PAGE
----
Having already written two self-published novels, a Jersey Shore Area High School student is set to premiere his first full-length film "Kristin Summers," which he wrote and directed, on Friday.
But Tyler Welch, 15, doesn't hesitate when asked if he considers himself a novelist or a screenwriter because the answer is simple - neither.
Welch is a storyteller.
A poster for the film “Kristin Summers” is shown. The movie was made by 15-year-old Tyler Welch, who is a student at Jersey Shore Area High School.
"I always try to write down ideas as soon as I get them," Welch said of his process of coming up with a story.
Although his two novels - "Prehistoric Planet" and "Prehistoric Planet: The Revenge" - were written and published before his film, the silver screen was Welch's first love.
"Krsiten Summers," - which will premiere at 7 p.m. Friday and Saturday at the Jersey Shore Area High School - follows the title character, played by Bethany Morton, as she investigates the disappearances of students in her high school for the school's newspaper. As she digs deeper, Summers finds that the students aren't just disappearing but being murdered.
And as Welch explained, this story would test just how passionate he was about filmmaking, as the "Summers" release was delayed almost four months.
The love of telling stories started in the third grade, Welch remembered. He said after watching movies that he couldn't get enough of, like "Star Wars" and "Jurassic Park," he realized that someone wrote and made them and they didn't just happen. So in the fifth grade, Welch decided to try his hand at filmmaking.
"In the beginning they were all horror films," he said.
Welch explained that the horror genre was the obvious choice because it was the easiest to make.
"What do you need? A knife and fake blood," he said.
He boasts that he's become "really good" at making fake blood, too.
Welch has made about 13 short films prior to making "Kristin Summers," and said those were "a lot less of a nightmare" than the 90-minute film he's getting set to premiere.
But when he thought of the idea for a full-length film, he couldn't stop writing.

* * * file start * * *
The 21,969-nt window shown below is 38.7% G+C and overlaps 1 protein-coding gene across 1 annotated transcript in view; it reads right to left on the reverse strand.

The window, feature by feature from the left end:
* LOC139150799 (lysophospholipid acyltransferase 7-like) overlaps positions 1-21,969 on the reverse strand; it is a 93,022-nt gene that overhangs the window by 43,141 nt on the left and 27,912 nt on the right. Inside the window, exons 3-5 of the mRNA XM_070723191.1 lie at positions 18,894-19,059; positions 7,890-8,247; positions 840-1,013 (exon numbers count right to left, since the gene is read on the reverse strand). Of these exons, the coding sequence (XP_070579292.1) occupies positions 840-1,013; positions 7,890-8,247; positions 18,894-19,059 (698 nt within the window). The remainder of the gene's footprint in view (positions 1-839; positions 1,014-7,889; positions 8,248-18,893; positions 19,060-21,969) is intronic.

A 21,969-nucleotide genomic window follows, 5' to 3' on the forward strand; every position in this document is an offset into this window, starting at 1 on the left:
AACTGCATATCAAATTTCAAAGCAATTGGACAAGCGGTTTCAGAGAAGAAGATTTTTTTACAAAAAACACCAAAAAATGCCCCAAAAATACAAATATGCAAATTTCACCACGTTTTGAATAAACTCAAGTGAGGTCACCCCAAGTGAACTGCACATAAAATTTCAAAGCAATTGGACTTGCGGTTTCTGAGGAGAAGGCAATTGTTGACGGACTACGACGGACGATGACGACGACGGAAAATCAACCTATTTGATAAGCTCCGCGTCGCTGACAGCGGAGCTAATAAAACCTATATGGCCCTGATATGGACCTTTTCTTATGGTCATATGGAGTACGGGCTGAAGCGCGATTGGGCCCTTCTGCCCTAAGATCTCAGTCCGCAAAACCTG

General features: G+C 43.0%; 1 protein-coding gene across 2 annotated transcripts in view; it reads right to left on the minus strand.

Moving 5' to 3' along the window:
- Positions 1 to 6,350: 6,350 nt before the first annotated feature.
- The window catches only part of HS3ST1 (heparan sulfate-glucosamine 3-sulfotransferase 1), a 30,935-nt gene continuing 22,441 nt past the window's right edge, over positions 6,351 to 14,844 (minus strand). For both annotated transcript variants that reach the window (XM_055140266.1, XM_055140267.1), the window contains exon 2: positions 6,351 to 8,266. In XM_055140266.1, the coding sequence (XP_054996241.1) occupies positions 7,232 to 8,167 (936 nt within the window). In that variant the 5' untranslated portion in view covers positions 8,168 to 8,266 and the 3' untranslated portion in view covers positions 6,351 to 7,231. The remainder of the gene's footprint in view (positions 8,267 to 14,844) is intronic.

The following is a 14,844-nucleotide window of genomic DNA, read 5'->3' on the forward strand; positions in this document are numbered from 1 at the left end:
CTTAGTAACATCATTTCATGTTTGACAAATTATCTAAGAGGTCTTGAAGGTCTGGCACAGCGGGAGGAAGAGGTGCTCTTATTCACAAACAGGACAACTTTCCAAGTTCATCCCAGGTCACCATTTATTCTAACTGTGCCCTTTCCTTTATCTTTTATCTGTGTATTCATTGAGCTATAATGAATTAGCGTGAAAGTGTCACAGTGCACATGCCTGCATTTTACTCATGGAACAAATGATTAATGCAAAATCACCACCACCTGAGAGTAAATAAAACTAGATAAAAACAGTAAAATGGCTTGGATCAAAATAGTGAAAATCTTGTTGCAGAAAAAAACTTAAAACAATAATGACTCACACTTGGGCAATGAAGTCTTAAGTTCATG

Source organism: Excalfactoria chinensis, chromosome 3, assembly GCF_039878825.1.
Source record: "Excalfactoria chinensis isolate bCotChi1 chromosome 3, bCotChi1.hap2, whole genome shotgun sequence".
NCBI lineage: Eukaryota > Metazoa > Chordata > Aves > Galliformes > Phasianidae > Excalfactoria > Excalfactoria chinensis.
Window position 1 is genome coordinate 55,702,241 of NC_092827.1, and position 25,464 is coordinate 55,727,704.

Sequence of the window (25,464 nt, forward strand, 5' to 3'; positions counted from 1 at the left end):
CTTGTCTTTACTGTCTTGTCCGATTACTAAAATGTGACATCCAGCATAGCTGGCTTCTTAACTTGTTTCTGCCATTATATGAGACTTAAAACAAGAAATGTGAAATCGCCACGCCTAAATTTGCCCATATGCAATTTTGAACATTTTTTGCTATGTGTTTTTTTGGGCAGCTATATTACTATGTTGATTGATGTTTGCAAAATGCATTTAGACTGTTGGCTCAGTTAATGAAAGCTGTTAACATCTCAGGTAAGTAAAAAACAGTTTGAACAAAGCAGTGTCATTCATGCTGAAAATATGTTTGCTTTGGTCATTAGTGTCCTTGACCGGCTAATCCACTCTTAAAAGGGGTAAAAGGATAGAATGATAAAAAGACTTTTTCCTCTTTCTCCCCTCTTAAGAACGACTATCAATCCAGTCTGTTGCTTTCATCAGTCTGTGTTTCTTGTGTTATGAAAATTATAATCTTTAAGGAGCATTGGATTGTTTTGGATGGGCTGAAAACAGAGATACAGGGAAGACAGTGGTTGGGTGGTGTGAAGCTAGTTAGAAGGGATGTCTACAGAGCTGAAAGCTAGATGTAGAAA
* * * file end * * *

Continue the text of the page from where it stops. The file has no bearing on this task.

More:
Welch completed the 125-page script for the movie in one week, which is a craft he learned through trial and error.
"I used to write them completely wrong," Welch admitted.
He owns a copy of the screenplay of the 1996 film "Twister," which Welch said he would look at when he was beginning to write movie scripts for proper mechanics.
But in order to make his words come to life, he recruited peers and community members that either acted in his short films or those who were involved in the school's theater productions.
"It was all about figuring out who could play those roles realistically," he said.
As shooting began, Welch said the cast worked well together even if there were some times of disagreement.
"It felt like some days that everything went wrong," he said. "... There were times it got tense."
And as the weeks of shooting continued, Welch realized his goal of having the film completed by last May wasn't going to happen. It's at that point in the summer that he decided to take an entire month off from the movie.
No more nights of staying up until 4 a.m. No more all-day shoots. Welch needed a break.
"It became just too much," he said. "It was a real drive to keep going."
But after the month-long hiatus, Welch picked it up again.
He was then able to get to his favorite part of filmmaking - being able to "trim the fat."
"Editing is probably my favorite part. I love seeing it come together," Welch said.
And after more than six months of work, Welch and the community will be able to see the fruits of his labor in the high school's auditorium.
He said he's learned a lot from the experience; lessons that will make him better at his craft.
Making everyone comfortable, even if he is stressed, is something that Welch now understands.
Welch already is working on his next film project, which will be released sometime next year. And he can't think of anything that would stop him from continuing a career path that he hopes will someday lead him to Hollywood.
But for right now, he just hopes to get some good reviews with his first full-length film.
"I feel like as a first attempt ... it could've gone worse. The fact that I have a finished film that I'm not ashamed of showing says I did something right," Welch said.
Copies of "Kristin Summers," "Prehistoric Planet" and "Prehistoric Planet: The Revenge" will be available during Friday and Saturday's premiere in the high school auditorium for a donation.